The more normalised these schemes become, the more police will expect to see a card. If you don't have one (either for ethical reasons, like me, or because you have one but lost it/forgot it), the police may refuse to provide the reasonable adjustment you are entitled to, demanding the card as proof. They are not allowed to do this, but the police aren't exactly well known for following the law!
Inconsistencies Between Schemes
Different schemes are run differently. In South Yorkshire, you need to provide proof of diagnosis in order to obtain a card. This makes sense as it will save people pretending they have autism in order to obtain a favourable service. However, schemes in other areas do not require proof of diagnosis, you simply ask for one and you get it. Such things will be open to abuse, but will also suit those who are likely to be autistic but are not yet diagnosed. Diagnoses of Autism on the NHS these days can take years.
Why ID Cards Through the Back Door?
In the 2000s, the Labour government tried to introduce national ID cards. This was a major intrusion on civil liberties, and naturally, was a complete failure. David Cameron's Conservative government rightly scrapped it (one of the few good things they did). Over the years we have seen more and more people/businesses try to 'encourage' the use of things resembling ID cards. The more people who apply for an Autism Alert card, the more information the police will have to lose or abuse, and the more it will normalise such things, which will lead to those who don't participate in the scheme being excluded.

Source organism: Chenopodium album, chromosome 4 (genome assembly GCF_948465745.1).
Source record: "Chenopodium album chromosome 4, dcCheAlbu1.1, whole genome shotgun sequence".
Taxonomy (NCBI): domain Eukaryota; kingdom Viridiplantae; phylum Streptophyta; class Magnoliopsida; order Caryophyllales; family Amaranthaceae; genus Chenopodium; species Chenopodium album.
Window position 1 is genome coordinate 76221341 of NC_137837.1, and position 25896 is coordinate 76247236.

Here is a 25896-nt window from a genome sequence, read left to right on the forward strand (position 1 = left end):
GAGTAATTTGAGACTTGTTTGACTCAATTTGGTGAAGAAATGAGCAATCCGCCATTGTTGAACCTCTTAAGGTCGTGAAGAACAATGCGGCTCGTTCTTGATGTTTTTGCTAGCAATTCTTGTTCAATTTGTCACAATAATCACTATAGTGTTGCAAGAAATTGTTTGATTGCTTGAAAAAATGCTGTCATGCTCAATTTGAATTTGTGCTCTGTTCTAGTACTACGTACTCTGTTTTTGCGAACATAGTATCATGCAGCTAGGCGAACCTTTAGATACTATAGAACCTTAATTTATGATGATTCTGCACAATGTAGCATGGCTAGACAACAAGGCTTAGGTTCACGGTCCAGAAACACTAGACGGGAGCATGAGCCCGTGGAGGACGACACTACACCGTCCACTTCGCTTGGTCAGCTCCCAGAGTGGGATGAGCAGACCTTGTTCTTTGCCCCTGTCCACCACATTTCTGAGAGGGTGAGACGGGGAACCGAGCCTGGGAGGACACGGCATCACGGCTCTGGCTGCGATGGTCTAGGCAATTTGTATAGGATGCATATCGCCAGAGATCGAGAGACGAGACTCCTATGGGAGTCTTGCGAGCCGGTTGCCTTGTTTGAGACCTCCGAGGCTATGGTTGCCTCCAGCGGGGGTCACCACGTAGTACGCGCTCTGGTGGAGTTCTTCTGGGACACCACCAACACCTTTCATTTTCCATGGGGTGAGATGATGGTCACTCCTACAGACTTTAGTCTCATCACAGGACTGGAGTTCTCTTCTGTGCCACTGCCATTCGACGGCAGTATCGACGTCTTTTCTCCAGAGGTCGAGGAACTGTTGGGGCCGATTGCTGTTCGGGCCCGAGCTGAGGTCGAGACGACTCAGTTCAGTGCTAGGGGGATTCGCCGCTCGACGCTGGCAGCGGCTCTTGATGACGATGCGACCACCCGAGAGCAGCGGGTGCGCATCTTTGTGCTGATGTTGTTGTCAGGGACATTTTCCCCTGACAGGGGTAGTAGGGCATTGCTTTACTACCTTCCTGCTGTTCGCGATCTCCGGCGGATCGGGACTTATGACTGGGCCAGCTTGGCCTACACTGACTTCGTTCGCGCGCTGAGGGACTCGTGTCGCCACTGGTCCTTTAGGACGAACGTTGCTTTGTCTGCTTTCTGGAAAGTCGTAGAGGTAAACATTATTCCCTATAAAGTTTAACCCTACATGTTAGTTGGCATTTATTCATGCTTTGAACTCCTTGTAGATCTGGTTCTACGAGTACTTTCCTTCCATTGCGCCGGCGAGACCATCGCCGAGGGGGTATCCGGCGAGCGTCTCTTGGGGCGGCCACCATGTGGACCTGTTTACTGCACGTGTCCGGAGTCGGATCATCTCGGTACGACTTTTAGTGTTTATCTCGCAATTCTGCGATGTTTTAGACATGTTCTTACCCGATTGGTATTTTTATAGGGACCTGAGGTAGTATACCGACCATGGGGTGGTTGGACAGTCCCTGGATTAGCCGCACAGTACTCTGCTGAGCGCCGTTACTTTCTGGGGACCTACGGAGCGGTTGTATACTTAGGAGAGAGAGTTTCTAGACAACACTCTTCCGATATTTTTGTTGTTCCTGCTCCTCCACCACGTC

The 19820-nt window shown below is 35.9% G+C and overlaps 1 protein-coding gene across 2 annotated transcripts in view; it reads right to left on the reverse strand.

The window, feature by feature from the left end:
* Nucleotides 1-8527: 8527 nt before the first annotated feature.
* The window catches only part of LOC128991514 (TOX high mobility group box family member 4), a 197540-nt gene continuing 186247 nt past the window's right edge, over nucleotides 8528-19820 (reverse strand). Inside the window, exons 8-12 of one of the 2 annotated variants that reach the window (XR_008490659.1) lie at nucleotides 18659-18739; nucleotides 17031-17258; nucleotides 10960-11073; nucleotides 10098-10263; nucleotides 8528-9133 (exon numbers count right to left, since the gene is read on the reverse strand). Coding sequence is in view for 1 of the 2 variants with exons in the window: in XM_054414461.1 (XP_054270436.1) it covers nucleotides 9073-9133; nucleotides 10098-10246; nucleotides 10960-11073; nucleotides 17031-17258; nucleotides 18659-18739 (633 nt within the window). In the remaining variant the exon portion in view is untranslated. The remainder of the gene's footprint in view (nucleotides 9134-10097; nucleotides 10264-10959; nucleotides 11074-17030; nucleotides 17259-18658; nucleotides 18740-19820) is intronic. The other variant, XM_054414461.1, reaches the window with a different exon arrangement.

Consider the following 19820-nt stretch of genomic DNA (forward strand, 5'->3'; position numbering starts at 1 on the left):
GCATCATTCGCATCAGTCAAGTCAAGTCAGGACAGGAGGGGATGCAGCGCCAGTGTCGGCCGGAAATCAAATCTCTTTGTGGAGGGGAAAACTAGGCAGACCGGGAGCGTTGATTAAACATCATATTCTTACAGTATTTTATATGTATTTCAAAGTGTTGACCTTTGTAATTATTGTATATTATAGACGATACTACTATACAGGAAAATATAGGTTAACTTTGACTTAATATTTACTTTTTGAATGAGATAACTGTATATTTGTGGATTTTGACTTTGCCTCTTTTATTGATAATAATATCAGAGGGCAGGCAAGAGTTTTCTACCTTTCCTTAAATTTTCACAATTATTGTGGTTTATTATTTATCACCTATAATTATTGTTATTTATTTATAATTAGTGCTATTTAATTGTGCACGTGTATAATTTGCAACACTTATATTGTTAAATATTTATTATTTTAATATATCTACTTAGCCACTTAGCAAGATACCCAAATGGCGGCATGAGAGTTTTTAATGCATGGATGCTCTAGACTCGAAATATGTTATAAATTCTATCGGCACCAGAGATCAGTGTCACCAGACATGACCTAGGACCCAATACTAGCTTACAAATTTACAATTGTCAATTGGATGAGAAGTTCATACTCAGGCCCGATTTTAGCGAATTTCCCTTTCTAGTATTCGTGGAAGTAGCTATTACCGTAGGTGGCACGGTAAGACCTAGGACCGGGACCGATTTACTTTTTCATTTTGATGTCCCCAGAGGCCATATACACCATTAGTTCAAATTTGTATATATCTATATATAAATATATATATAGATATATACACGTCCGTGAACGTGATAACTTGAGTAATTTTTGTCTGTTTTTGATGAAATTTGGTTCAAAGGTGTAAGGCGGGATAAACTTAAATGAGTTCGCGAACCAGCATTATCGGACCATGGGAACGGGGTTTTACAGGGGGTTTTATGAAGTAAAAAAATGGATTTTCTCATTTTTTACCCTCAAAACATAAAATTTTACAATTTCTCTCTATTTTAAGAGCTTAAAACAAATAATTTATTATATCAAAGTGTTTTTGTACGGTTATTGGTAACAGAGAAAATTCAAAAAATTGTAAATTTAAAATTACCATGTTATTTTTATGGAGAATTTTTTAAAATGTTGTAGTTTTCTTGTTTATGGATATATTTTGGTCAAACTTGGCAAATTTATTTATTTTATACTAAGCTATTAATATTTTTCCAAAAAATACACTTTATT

Alert cards often ask for details of at least one person who is available 24/7 as an "emergency contact". Why is this? Do the police not want to talk to the disabled person themselves? If you are locked up in a police cell, you need a solicitor, not a friend/relative with no knowledge whatsoever of law. And where do you even find a 24/7 emergency contact? Those with more severe autism are more likely to employ a carer, but those with less severe types of Autism like Asperger's Syndrome may not have any friends or family, and even if they do, they are probably not on 24 hour call out and probably will not have much legal knowledge (if any).
Does carrying such a police-approved card with your photo and name and medical details not resemble a typical ID card?
Autism Awareness Week
Autism awareness events should be used to promote awareness of what autism is, how it affects people, and what people can do to support those suffering from the condition. Instead, South Yorkshire Police decided to use it to promote their ID card scheme.
So, Should I get a card?
As a patient with Asperger's Syndrome, and as a civil liberties and privacy advocate, I recommend against it for the reasons mentioned in this article. Stand up for your right to privacy! Stand up for your entitlements under the Equality Act! However, these things must always be a personal decision. If you want a card, by all means apply for one, but do not be bullied into it.